$$\begin{aligned} \Box u+{\mathcal {H}}(\tau )\dot{u}+{\mathcal {K}}(\tau )u={\mathcal {S}}(\tau ;\underline{x}). \end{aligned}$$

Let \(G(\tau , \underline{x}; \tau ', \underline{x}')\) be its Green function.Footnote 2 It will be zero for \(|\underline{x}-\underline{x}'|>\tau -\tau '\), because of causality. It is also spatially homogeneous and isotropic:

$$\begin{aligned} G(\tau , \underline{x}; \tau ', \underline{x}'){=}G(\tau , \underline{x}-\underline{x}'; \tau ', \underline{0})=G(\tau , |\underline{x}-\underline{x}'|; \tau ', \underline{0}). \end{aligned}$$

Assuming separation of variables for a generic source \({\mathcal {S}}(\tau ; \underline{x})=T(\tau ){\mathcal {S}}_0(\underline{x})\), we can express the retarded potential as

$$\begin{aligned} u(\tau ;\underline{x})= & {} \int _{\tau _I}^{\tau }d\tau '\int d^3\underline{x}' G(\tau , \underline{x}; \tau ', \underline{x}')T(\tau '){\mathcal {S}}_0(\underline{x}')\nonumber \\= & {} \int _{|\underline{x}'-\underline{x}|<\tau -\tau _I}{\mathcal {S}}_0(\underline{x}')f(\tau ; |\underline{x}'-\underline{x}|)d^3\underline{x}' \nonumber \\ s.t. \; f(\tau ; |\underline{r}|):= & {} \int _{\tau _I}^{\tau }G(\tau , \underline{r}; \tau ', \underline{0})T(\tau ')d\tau '. \end{aligned}$$

The f auxiliary quantity shows the superposition of all the retarded potentials generated by a point of the source at all times, from the Big Bang up to now. The resultant solution u is again the superposition for all the causally linked points.

Averaging the perturbed metric

To study the global effects, we take the average of these potentials over all the space, obtaining a function depending only on time. We get

Proposition 3.1

$$\begin{aligned} \langle u\rangle (\tau )=4\pi \langle {\mathcal {S}}_0\rangle \int _0^{R(\tau )}f(\tau ; r)r^2dr, \end{aligned}$$

where \(R(\tau ):=\tau -\tau _I\) is the radius of observable universe.


The average of a spatial quantity \(Q(\underline{x})\) on some compact support \({\mathcal {D}}\) is defined as

$$\begin{aligned} \langle Q\rangle _{{\mathcal {D}}}:=\frac{1}{|{\mathcal {D}}|}\int _{{\mathcal {D}}}Q(\underline{x})d^3\underline{x}. \end{aligned}$$

The average on the whole space is the limit of this quantity for a monotonically growing sequence of sets \({\mathcal {D}}\), tending to \({\mathbb {R}}^3\):

\(\langle Q\rangle :=\lim _{{\mathcal {D}}\nearrow {\mathbb {R}}^3}\langle Q\rangle _{{\mathcal {D}}}\).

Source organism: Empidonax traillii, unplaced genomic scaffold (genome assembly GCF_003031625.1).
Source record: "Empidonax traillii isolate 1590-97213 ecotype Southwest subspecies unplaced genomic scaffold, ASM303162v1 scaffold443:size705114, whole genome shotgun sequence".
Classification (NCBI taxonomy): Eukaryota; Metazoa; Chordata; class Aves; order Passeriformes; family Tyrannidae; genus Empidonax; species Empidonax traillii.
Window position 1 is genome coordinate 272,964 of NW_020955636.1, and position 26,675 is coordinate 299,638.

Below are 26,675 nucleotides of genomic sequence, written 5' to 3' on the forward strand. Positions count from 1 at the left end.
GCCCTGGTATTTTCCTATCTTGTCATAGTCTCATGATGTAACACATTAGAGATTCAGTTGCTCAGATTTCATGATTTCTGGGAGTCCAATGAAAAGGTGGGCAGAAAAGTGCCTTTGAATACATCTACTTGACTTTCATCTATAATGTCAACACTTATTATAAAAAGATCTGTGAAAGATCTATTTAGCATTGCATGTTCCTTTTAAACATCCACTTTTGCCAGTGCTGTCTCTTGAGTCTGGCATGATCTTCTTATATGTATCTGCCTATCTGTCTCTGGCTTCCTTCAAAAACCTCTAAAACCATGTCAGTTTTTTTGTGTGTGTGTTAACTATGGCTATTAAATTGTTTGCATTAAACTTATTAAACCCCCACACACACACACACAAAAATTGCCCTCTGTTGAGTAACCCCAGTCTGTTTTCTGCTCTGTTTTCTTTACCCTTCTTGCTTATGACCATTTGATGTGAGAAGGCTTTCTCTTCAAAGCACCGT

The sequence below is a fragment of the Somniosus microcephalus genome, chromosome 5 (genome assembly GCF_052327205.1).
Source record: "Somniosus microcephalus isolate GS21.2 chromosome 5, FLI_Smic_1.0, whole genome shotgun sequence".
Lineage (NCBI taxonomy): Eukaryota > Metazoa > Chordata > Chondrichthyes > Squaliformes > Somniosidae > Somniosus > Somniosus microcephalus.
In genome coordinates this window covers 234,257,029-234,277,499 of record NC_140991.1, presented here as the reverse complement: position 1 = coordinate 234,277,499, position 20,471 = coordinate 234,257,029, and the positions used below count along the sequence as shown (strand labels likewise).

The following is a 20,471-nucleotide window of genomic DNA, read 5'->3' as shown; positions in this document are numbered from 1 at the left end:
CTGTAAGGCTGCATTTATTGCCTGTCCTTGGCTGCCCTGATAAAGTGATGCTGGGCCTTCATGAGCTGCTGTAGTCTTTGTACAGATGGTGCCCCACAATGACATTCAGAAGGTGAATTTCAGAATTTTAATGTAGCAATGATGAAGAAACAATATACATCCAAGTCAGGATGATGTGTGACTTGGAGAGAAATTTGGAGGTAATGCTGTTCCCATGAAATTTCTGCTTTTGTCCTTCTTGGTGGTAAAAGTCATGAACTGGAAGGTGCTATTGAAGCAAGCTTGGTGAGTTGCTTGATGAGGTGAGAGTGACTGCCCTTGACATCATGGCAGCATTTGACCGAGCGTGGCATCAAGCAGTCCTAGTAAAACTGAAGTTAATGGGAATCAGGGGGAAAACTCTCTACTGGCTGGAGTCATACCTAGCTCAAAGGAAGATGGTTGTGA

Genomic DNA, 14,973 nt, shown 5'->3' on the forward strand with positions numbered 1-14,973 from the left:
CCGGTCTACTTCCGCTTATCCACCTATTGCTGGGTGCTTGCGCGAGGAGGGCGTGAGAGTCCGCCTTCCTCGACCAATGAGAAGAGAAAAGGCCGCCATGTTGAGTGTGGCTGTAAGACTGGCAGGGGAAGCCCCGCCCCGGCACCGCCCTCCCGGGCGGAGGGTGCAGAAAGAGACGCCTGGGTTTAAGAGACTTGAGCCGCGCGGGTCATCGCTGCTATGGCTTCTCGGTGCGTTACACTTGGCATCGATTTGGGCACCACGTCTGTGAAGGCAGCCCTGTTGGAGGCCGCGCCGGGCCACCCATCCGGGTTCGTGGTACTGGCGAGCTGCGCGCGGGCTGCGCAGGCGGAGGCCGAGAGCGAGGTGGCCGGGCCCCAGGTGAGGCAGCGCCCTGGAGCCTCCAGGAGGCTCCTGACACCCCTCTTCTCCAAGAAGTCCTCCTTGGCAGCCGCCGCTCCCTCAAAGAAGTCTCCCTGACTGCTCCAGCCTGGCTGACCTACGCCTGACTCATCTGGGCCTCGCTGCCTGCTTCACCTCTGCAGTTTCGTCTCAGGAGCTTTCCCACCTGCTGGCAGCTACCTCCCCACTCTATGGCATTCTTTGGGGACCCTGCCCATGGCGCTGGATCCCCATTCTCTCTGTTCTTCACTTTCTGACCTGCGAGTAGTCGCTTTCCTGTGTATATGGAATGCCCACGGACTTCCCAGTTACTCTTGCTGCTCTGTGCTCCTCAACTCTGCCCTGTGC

Let us fix the time \(\tau \). What we obtain immediately for u is

$$\begin{aligned}&\langle u\rangle (\tau ):=\lim _{{\mathcal {D}}\nearrow {\mathbb {R}}^3}\frac{1}{|{\mathcal {D}}|}\int _{{\mathcal {D}}}u(\tau ;\underline{x})d^3\underline{x} \\&\quad =\lim _{{\mathcal {D}}\nearrow {\mathbb {R}}^3}\frac{1}{|{\mathcal {D}}|}\int _{{\mathcal {D}}}d^3\underline{x}\int _{|\underline{x}'-\underline{x}|<R(\tau )}d^3\underline{x}'{\mathcal {S}}_0(\underline{x}')f(\tau ;|\underline{x}-\underline{x}'|) \\&\quad =\lim _{{\mathcal {D}}\nearrow {\mathbb {R}}^3}\frac{1}{|{\mathcal {D}}|}\int _{{\mathcal {D}}}d^3\underline{x}\int _{|\underline{r}|<R(\tau )}d^3\underline{r}{\mathcal {S}}_0(\underline{r}+\underline{x})f(\tau ;|\underline{r}|) \\&\quad =\int _{|\underline{r}|<R(\tau )}f(\tau ;|\underline{r}|)\left[ \lim _{{\mathcal {D}}\nearrow {\mathbb {R}}^3}\frac{1}{|{\mathcal {D}}|}\int _{{\mathcal {D}}}d^3\underline{x}{\mathcal {S}}_0(\underline{r}+\underline{x})\right] d^3\underline{r} \\&\quad =\int _{|\underline{r}|<R(\tau )}f(\tau ;|\underline{r}|)\left[ \lim _{{\mathcal {D}}+\underline{r}\nearrow {\mathbb {R}}^3}\langle {\mathcal {S}}_0\rangle _{{\mathcal {D}}+\underline{r}}\right] d^3\underline{r} \\&\quad =\int _{r<R(\tau )}f(\tau ;r)\langle {\mathcal {S}}_0\rangle 4\pi r^2dr, \end{aligned}$$

whichFootnote 3 proves the proposition. \(\square \)

For B it is necessary a different procedure, since it is not a component of the metric, but their partial derivatives \(\vec {\nabla }B\) are. Its average results to be zero:

Proposition 3.2

$$\begin{aligned} \langle \vec {\nabla }B\rangle =0. \end{aligned}$$


Similarly to u, we find now the average of \(\vec {\nabla }u\):

$$\begin{aligned}&\langle \vec {\nabla }u\rangle (\tau ):=\lim _{{\mathcal {D}}\nearrow {\mathbb {R}}^3}\frac{1}{|{\mathcal {D}}|}\int _{{\mathcal {D}}}\vec {\nabla }u(\tau ;\underline{x})d^3\underline{x} \\&\quad =\lim _{{\mathcal {D}}\nearrow {\mathbb {R}}^3}\frac{1}{|{\mathcal {D}}|}\int _{{\mathcal {D}}}\\&\qquad \times d^3\underline{x}\int _{|\underline{x}'-\underline{x}|<R(\tau )}d^3\underline{x}'{\mathcal {S}}_0(\underline{x}')\vec {\nabla }_{\underline{x}}f(\tau ;|\underline{x}-\underline{x}'|) \\&\quad =\lim _{{\mathcal {D}}\nearrow {\mathbb {R}}^3}\frac{1}{|{\mathcal {D}}|}\int _{{\mathcal {D}}}\\&\qquad \times d^3\underline{x}\int _{|\underline{r}|<R(\tau )}\times d^3\underline{r}{\mathcal {S}}_0(\underline{r}+\underline{x})\vec {\nabla }_{\underline{r}}f(\tau ;|\underline{r}|) \\&\quad =\int _{|\underline{r}|<R(\tau )}\left( \vec {\nabla }_{\underline{r}}f(\tau ;|\underline{r}|)\right) \\&\qquad \times \left[ \lim _{{\mathcal {D}}\nearrow {\mathbb {R}}^3}\frac{1}{|{\mathcal {D}}|}\int _{{\mathcal {D}}}d^3\underline{x}{\mathcal {S}}_0(\underline{r}+\underline{x})\right] d^3\underline{r} \\&\quad =\int _{|\underline{r}|<R(\tau )}\frac{\underline{r}}{|\underline{r}|}f'(\tau ;|\underline{r}|)\langle {\mathcal {S}}_0\rangle d^3\underline{r}=0, \end{aligned}$$